Alonzo Bodden hasn't been on stage much recently, but he hasn't been sitting around doing nothing, either.
The longtime comedy vet hasn't let COVID-19 destroy his creativity. He's been active on virtual shows, he's always posting something interesting on Twitter, and he's releasing regular episodes of his "Who's Paying Attention?" podcast. Still, it's not the same as headlining stand-up comedy shows, and Bodden will finally get back to the grind at Side Splitters starting Thursday, Aug. 13 (he's got five shows in between then and August 16).
Thu.-Sun. Aug. 13-16
Side Splitters Comedy Club, Tampa
We asked Bodden about returning to stand-up, motorcycles, the NBA and cancel culture. That's a diverse list, but he's a versatile guy, with plenty of voice and acting work and interesting hobbies on his resume. He has plenty to say about a lot of topics.
How long has it been since you've done a headlining weekend? What are your thoughts about finally getting back on stage?
I haven’t done a regular show since The Laugh Factory on March 14. I did a 10-minute guest spot July 3 in La Jolla. I can’t wait to get back onstage and work this rust off.
You tried to stay active the past few months, performing in a number of virtual comedy events. What's your take on those experiences? What did you think was positive, and what was lacking?
The virtual shows and Zoom shows are all we’ve got. They're fun, but nothing like a real live crowd. It’s the difference between driving on a video game vs. driving an actual car. "Gran Turismo" is fun, but it doesn't match driving a Porsche at Laguna Seca, or even driving a Camry on the 405 Freeway.
You're a nationally-touring headliner, and Florida is, unfortunately, a hotspot for COVID-19 right now. What made you choose here and now to get back on stage, and do you have any concerns headed into the weekend?
Well, a month ago I’d have said Florida is crazy. But since California has caught up, I can’t really complain. Yes, I do believe Florida overall has fewer protections and maybe more conspiracy theorists or people not taking it seriously, but my safety is up to me.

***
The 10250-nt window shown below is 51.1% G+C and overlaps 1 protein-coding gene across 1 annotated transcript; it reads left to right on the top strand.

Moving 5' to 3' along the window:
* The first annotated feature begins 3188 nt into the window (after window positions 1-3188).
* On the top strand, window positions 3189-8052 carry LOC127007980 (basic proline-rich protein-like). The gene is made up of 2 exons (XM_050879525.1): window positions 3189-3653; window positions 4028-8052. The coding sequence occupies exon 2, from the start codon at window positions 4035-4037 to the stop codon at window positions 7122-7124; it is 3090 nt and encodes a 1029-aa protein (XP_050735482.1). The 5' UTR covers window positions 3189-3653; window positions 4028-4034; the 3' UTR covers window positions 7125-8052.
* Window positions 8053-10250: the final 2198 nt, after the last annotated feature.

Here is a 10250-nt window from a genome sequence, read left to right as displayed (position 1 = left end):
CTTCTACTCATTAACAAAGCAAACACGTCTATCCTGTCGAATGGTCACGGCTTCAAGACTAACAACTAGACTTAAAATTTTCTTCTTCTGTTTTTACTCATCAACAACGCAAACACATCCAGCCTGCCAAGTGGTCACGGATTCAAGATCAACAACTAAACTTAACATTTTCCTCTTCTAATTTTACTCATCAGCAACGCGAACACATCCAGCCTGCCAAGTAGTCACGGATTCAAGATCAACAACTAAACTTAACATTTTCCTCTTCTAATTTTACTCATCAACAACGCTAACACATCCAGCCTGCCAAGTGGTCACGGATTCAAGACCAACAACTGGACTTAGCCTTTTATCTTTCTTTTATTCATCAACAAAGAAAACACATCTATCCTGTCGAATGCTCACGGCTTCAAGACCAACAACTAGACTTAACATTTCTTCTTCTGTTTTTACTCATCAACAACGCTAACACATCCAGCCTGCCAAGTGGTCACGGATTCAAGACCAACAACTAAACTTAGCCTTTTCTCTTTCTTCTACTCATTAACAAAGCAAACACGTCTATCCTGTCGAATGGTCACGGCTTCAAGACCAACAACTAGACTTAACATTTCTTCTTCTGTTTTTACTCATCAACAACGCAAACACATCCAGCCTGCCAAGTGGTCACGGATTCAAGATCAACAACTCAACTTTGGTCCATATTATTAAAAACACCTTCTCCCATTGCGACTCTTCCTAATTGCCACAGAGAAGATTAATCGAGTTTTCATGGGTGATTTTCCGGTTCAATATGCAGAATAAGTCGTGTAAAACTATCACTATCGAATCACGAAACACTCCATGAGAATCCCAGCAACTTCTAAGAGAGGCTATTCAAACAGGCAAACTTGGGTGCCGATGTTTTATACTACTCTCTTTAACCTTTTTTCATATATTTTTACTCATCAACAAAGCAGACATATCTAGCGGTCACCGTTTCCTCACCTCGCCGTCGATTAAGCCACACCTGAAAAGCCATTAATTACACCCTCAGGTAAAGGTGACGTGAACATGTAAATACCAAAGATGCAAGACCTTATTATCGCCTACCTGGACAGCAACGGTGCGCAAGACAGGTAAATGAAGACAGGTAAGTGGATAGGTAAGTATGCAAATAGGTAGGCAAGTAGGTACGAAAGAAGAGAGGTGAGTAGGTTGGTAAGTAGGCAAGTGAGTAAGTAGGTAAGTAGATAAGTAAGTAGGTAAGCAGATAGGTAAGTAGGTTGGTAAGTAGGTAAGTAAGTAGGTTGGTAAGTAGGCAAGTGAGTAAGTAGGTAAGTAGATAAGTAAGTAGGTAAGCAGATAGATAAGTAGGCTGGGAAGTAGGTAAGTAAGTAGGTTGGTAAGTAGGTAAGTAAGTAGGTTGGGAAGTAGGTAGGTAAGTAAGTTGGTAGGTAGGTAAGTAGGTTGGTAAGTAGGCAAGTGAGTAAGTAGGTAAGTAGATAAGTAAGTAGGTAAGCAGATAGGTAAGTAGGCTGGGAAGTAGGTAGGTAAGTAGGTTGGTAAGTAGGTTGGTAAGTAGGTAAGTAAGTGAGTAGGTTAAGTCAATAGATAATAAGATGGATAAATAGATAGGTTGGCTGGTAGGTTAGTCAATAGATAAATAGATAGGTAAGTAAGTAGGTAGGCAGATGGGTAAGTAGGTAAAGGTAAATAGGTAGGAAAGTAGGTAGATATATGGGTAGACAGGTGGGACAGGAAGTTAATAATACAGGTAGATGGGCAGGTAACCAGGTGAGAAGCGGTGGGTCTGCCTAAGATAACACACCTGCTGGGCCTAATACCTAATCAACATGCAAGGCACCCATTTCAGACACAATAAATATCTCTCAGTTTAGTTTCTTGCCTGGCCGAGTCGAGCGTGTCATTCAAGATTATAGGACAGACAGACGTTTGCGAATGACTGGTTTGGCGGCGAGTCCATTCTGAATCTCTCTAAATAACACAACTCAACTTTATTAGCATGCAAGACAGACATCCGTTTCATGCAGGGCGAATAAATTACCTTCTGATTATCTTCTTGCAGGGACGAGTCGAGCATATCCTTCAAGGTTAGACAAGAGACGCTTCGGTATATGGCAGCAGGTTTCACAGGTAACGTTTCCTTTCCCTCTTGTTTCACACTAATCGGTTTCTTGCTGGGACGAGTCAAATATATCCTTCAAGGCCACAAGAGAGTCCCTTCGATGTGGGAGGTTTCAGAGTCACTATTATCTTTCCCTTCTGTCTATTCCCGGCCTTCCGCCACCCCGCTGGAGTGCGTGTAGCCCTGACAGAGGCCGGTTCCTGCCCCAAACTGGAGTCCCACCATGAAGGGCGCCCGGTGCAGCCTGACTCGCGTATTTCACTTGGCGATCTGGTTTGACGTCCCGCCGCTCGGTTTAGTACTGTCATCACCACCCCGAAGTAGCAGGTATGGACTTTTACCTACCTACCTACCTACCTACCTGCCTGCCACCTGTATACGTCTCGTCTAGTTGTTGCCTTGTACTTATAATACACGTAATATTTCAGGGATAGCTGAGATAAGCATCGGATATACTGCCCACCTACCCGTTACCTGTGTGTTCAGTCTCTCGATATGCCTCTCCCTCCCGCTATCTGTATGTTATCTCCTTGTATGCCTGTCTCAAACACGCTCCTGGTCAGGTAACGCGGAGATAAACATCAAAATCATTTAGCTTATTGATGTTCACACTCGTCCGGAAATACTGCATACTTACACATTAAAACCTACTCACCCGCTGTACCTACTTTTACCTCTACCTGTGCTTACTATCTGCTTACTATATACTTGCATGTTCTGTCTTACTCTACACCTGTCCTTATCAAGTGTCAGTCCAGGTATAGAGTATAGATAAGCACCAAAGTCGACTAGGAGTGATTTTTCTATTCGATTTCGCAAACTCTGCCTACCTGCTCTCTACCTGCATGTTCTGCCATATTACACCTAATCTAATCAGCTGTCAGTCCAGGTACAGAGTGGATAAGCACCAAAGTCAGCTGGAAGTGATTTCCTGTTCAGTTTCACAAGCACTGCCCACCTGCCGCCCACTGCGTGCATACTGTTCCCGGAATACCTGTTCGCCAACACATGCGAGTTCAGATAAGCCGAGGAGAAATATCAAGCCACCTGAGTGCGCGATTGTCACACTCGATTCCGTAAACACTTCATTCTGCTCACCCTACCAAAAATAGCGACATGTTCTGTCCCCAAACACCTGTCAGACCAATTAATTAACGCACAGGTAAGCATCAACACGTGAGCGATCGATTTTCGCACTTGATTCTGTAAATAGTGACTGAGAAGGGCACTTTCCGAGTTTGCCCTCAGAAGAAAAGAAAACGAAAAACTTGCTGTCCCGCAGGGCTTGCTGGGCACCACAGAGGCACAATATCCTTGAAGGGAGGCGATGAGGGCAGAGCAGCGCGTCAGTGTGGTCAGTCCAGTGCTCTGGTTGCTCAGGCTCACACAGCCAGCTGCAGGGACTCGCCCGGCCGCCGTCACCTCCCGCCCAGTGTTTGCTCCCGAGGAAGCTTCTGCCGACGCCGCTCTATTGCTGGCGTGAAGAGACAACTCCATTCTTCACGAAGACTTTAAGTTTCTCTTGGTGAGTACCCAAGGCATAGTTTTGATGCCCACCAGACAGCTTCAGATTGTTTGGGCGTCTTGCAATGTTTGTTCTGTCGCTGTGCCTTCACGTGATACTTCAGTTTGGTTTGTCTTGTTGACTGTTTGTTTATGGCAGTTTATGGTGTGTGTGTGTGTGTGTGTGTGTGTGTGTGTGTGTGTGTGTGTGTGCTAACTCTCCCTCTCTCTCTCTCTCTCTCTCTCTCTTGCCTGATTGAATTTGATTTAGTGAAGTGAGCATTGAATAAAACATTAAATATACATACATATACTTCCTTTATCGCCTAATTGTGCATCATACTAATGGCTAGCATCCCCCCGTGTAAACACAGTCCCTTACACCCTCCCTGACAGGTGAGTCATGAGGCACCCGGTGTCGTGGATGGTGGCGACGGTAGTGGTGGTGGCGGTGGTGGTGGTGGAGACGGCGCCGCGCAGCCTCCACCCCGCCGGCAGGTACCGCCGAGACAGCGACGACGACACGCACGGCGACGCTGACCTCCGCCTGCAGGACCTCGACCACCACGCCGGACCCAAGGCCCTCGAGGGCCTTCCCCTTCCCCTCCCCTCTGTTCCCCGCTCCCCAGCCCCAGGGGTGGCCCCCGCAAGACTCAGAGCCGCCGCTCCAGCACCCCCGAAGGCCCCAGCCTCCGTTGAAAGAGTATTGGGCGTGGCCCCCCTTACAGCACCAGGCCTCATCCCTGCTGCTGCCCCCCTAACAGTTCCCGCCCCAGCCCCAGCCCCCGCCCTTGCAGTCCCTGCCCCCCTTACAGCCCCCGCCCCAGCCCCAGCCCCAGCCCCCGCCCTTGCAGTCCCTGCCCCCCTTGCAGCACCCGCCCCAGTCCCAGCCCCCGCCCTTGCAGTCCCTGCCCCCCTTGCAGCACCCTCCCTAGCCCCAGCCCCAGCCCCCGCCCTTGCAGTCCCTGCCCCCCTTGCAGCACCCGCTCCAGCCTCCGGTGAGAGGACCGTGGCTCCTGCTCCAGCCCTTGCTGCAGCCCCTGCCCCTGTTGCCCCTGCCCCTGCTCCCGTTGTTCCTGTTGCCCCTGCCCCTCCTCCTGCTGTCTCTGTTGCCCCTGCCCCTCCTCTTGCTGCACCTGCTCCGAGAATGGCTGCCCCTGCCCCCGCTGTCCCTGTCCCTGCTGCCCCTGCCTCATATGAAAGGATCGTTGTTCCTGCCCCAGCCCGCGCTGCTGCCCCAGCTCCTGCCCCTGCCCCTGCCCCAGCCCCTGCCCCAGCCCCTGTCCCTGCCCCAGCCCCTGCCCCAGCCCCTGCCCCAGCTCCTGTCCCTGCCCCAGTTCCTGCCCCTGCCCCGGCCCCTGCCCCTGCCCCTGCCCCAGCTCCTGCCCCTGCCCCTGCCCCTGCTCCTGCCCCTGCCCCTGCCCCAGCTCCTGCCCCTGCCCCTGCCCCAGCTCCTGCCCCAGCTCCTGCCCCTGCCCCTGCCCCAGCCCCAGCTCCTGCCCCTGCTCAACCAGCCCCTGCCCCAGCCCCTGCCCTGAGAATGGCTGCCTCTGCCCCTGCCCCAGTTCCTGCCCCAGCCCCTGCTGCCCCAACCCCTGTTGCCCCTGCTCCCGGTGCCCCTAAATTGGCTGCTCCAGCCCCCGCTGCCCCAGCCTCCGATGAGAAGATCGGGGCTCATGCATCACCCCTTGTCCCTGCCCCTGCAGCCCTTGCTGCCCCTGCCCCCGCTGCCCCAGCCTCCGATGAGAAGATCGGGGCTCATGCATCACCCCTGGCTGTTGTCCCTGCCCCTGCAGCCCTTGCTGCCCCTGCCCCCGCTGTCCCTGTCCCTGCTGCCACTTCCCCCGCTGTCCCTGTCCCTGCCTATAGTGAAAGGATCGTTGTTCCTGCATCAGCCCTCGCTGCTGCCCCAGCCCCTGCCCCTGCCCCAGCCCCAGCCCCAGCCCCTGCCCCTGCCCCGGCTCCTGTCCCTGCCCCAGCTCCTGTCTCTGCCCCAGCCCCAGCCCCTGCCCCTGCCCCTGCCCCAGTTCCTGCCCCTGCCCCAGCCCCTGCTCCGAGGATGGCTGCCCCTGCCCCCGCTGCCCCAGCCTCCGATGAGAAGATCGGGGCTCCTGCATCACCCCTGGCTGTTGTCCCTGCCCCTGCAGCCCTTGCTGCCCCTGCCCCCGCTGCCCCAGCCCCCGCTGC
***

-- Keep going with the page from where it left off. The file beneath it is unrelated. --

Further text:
I think the club is doing well with social distancing and I can control how close I get to anyone. Now, you probably won’t see me on the beach or shaking hands after the shows but that’s not just Florida, that’s anywhere.
The great thing about Florida is I can make Florida jokes without even mentioning COVID-19. One thing's for sure, Florida won’t cancel shows. I don’t think they've cancelled anything.
Returning to the stage, you probably don't want to ignore talking about the virus, but you also want to give people an escape from what they've been focusing on. How do you determine how much you'll touch on the subject, and how will you approach doing that material?
I’ll have to feel it out when I get there. Obviously, it can’t be ignored but there are other things going on. There are also some unexpected things as a result of the shutdown, quarantines, home schooling, etc. There’s plenty of funny out here.
You're known to be an avid motorcycle enthusiast. If you could keep only one from your collection, what would it be and why? And what's a good starter bike for someone just getting into riding?
If I only had one bike the rest of my life it would be the BMW GS Adventure. It’s what we call an adventure bike. Made to travel and go on and off road. Sort of like a two-wheel SUV.